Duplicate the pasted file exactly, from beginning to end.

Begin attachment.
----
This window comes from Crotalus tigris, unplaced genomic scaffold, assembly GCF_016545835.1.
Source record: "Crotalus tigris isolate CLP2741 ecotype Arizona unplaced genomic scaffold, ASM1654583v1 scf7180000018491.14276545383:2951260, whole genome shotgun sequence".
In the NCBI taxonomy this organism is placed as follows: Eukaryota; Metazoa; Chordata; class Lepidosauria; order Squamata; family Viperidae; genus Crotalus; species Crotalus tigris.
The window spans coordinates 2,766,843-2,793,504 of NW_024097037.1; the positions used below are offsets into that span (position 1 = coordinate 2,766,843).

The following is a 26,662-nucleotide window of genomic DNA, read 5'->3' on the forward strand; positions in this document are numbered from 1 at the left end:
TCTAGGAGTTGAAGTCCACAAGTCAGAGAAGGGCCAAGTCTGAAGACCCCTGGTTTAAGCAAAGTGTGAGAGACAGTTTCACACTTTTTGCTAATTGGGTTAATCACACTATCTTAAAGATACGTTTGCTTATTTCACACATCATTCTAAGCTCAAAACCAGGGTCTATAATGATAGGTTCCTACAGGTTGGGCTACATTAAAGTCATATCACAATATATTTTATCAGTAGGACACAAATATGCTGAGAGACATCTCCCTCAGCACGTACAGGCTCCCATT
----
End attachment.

This window comes from Crotalus tigris, unplaced genomic scaffold, assembly GCF_016545835.1.
Source record: "Crotalus tigris isolate CLP2741 ecotype Arizona unplaced genomic scaffold, ASM1654583v1 scf7180000018491.14276545383:2951260, whole genome shotgun sequence".
In the NCBI taxonomy this organism is placed as follows: Eukaryota; Metazoa; Chordata; class Lepidosauria; order Squamata; family Viperidae; genus Crotalus; species Crotalus tigris.
The window spans coordinates 2,766,843-2,793,504 of NW_024097037.1; the positions used below are offsets into that span (position 1 = coordinate 2,766,843).

The following is a 26,662-nucleotide window of genomic DNA, read 5'->3' on the forward strand; positions in this document are numbered from 1 at the left end:
TCTAGGAGTTGAAGTCCACAAGTCAGAGAAGGGCCAAGTCTGAAGACCCCTGGTTTAAGCAAAGTGTGAGAGACAGTTTCACACTTTTTGCTAATTGGGTTAATCACACTATCTTAAAGATACGTTTGCTTATTTCACACATCATTCTAAGCTCAAAACCAGGGTCTATAATGATAGGTTCCTACAGGTTGGGCTACATTAAAGTCATATCACAATATATTTTATCAGTAGGACACAAATATGCTGAGAGACATCTCCCTCAGCACGTACAGGCTCCCATT